Hot tips for 2018

The growing concern regarding water scarcity, security, and reliability around the world has led to the continuous innovation and implementation of digital solutions to improve efficiency in watering and irrigation. The coming year is expected to set the pace for futuristic techs in this area. Here are some of the tech ideas and gadgets to watch out for in 2018.

Application of Internet of Things (IoT)

2017 saw the general application of smart water tech. In the coming year, we expect an intensified application of internet of things in the smart water tech and devices which will revolutionize the way watering, and irrigation is done. We expect to see smart and precise irrigation tech adopted by farmers globally to curb the prevalent water scarcity. With the integration of IoT in smart water devices, farmers will enjoy freedom, automation, and ease management of water infrastructure.

Smart wastewater management

The challenge we are facing today is wastewater management. Next year we expect a wide application of data-driven solutions in wastewater management systems. The innovative solutions will be geared towards detecting inflow, infiltration, rapid response towards system breakdowns, informed prioritizing of actions, and application of smart predictive modeling of water waste systems. These systems will be a major improvement to the current systems marred with aging infrastructure and widespread water wastage.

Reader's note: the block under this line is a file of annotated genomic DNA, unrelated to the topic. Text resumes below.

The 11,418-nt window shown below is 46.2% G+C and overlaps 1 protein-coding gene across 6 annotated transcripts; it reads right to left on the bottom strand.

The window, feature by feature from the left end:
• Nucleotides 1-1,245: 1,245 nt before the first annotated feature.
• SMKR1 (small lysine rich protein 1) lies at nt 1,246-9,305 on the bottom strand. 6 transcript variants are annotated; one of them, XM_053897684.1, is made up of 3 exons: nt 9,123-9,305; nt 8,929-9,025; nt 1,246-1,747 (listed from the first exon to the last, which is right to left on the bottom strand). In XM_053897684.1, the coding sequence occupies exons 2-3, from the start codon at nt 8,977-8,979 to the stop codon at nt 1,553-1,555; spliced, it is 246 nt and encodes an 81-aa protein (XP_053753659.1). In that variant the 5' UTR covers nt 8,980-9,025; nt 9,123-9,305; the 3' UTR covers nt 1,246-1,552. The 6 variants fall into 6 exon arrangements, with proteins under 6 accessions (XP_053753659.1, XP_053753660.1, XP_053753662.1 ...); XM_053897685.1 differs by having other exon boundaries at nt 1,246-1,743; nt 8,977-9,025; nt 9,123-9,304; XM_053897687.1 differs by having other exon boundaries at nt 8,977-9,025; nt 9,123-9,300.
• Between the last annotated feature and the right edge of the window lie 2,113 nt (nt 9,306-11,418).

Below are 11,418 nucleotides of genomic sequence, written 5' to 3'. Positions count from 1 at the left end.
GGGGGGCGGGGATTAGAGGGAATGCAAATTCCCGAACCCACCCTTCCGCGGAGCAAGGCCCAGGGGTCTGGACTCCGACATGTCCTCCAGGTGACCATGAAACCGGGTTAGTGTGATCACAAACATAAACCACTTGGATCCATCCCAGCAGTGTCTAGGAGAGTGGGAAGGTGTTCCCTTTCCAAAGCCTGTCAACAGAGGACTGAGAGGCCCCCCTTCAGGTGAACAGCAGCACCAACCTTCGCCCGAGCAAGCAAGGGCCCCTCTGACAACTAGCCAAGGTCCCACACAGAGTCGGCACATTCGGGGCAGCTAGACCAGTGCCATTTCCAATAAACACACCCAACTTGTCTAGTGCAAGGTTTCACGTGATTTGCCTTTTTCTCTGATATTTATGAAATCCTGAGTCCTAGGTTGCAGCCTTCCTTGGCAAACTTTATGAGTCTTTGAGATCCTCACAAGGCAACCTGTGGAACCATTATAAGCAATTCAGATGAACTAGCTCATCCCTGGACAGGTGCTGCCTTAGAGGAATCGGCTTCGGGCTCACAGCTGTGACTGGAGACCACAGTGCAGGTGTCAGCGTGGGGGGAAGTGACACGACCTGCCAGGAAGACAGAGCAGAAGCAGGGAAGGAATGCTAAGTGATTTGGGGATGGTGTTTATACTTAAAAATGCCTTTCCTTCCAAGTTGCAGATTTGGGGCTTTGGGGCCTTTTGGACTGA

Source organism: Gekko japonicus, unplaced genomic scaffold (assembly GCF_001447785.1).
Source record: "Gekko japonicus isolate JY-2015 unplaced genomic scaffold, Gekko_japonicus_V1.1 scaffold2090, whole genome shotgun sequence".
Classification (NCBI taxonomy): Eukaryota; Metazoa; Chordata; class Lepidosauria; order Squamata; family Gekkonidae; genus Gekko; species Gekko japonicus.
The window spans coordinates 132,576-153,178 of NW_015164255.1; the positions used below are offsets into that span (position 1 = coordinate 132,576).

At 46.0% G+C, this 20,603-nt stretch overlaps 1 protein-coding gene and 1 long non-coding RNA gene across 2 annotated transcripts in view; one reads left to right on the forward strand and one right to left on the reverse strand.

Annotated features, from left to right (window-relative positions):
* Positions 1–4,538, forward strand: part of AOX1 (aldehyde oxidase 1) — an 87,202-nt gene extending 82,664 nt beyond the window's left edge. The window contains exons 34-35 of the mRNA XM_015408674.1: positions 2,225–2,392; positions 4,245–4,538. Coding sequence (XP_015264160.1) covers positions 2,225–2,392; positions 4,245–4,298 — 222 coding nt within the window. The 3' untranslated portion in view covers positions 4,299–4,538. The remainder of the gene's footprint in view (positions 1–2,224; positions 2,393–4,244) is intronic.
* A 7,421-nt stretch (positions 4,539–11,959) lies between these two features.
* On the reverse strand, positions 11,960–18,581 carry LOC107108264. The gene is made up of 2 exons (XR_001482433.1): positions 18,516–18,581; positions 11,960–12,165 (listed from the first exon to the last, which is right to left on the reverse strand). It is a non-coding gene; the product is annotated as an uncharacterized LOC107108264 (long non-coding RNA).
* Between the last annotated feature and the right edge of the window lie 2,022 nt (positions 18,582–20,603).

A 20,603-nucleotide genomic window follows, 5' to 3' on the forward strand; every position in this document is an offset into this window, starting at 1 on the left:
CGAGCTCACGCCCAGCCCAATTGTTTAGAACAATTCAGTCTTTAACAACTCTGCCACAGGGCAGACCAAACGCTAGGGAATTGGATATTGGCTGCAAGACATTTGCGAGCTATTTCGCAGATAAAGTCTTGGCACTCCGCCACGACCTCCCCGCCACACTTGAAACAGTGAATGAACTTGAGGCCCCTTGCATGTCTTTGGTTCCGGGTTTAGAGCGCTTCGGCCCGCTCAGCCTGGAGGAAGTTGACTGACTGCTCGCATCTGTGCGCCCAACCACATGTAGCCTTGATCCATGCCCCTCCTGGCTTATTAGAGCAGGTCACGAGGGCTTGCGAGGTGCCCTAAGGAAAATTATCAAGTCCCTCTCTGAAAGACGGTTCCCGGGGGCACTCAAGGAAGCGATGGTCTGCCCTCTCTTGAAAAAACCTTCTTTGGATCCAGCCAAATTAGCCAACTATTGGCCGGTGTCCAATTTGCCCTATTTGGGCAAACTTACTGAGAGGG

While automation in water management is already in use, 2018 will bring in a new level of automation that will include the use of drones to collect data and inspect irrigation operations. The automation process will also factor in use of big data and integrated intelligence. The proposed learning machines which will be used for irrigation will completely change the farmer's experience both in water application solutions and bumper crop harvest.

Big data

2018 will see a global application of big data to solve the water scarcity challenge. Its application will help ease pressure on water resources. The tech giants in this area are planning to gather vast amounts of data through satellite imagery, groundwater monitoring, regional water mapping, and science-driven research. Already industry specialists in this area are holding consultative meetings and conferences to chart the way forward.

Mainstreaming Xeriscaping

This method of landscaping is already in use in some parts of the globe but at a minimal scale. The method is also relatively new and hence in its infancy stages. It is seen as an alternative to traditional gardening methods. The process eliminates the need for the supplemental water coming from irrigation. It, therefore, reduces water consumption and hence reduces water waste in the process. Applying tech based solutions in landscaping will help reduce water use by over 60%. Mainstreaming this watering method will set the pace for increased innovation in this grey area.


2018 is set to be a great year for the watering and irrigation industry. It will be exciting to watch as creative and innovative ideas, as well as systems, are applied to solve global water problems. These trends will also come just in time to address the exponentially increasing demand for food on the global scale.